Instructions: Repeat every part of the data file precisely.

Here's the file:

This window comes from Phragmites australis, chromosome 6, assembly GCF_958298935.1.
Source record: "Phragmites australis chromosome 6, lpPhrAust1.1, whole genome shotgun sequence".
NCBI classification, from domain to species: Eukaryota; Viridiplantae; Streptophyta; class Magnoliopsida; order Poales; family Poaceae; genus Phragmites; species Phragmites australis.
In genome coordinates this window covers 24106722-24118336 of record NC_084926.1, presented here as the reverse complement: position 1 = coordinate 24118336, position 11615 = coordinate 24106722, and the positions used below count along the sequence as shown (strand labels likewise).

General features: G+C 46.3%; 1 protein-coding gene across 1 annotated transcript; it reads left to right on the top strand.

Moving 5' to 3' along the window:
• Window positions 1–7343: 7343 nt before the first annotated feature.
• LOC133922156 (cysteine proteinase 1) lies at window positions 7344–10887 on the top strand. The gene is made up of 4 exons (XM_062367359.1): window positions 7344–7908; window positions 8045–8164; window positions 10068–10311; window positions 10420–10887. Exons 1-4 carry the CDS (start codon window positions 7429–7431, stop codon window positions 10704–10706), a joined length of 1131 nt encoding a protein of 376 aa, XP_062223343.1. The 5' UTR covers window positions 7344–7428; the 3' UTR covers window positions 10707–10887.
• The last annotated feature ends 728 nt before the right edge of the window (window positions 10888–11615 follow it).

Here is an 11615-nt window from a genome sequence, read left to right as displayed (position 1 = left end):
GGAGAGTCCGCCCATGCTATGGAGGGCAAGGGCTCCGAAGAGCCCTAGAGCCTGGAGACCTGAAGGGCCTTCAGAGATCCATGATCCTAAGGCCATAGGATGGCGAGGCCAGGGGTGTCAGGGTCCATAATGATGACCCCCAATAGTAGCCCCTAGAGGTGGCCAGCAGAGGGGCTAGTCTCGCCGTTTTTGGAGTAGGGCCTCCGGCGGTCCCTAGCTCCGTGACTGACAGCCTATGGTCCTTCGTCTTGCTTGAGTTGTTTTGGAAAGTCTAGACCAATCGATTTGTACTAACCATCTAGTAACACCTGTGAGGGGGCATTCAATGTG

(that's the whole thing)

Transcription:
This window comes from Phragmites australis, chromosome 6, assembly GCF_958298935.1.
Source record: "Phragmites australis chromosome 6, lpPhrAust1.1, whole genome shotgun sequence".
NCBI classification, from domain to species: Eukaryota; Viridiplantae; Streptophyta; class Magnoliopsida; order Poales; family Poaceae; genus Phragmites; species Phragmites australis.
In genome coordinates this window covers 24106722-24118336 of record NC_084926.1, presented here as the reverse complement: position 1 = coordinate 24118336, position 11615 = coordinate 24106722, and the positions used below count along the sequence as shown (strand labels likewise).

General features: G+C 46.3%; 1 protein-coding gene across 1 annotated transcript; it reads left to right on the top strand.

Moving 5' to 3' along the window:
• Window positions 1–7343: 7343 nt before the first annotated feature.
• LOC133922156 (cysteine proteinase 1) lies at window positions 7344–10887 on the top strand. The gene is made up of 4 exons (XM_062367359.1): window positions 7344–7908; window positions 8045–8164; window positions 10068–10311; window positions 10420–10887. Exons 1-4 carry the CDS (start codon window positions 7429–7431, stop codon window positions 10704–10706), a joined length of 1131 nt encoding a protein of 376 aa, XP_062223343.1. The 5' UTR covers window positions 7344–7428; the 3' UTR covers window positions 10707–10887.
• The last annotated feature ends 728 nt before the right edge of the window (window positions 10888–11615 follow it).

Here is an 11615-nt window from a genome sequence, read left to right as displayed (position 1 = left end):
GGAGAGTCCGCCCATGCTATGGAGGGCAAGGGCTCCGAAGAGCCCTAGAGCCTGGAGACCTGAAGGGCCTTCAGAGATCCATGATCCTAAGGCCATAGGATGGCGAGGCCAGGGGTGTCAGGGTCCATAATGATGACCCCCAATAGTAGCCCCTAGAGGTGGCCAGCAGAGGGGCTAGTCTCGCCGTTTTTGGAGTAGGGCCTCCGGCGGTCCCTAGCTCCGTGACTGACAGCCTATGGTCCTTCGTCTTGCTTGAGTTGTTTTGGAAAGTCTAGACCAATCGATTTGTACTAACCATCTAGTAACACCTGTGAGGGGGCATTCAATGTG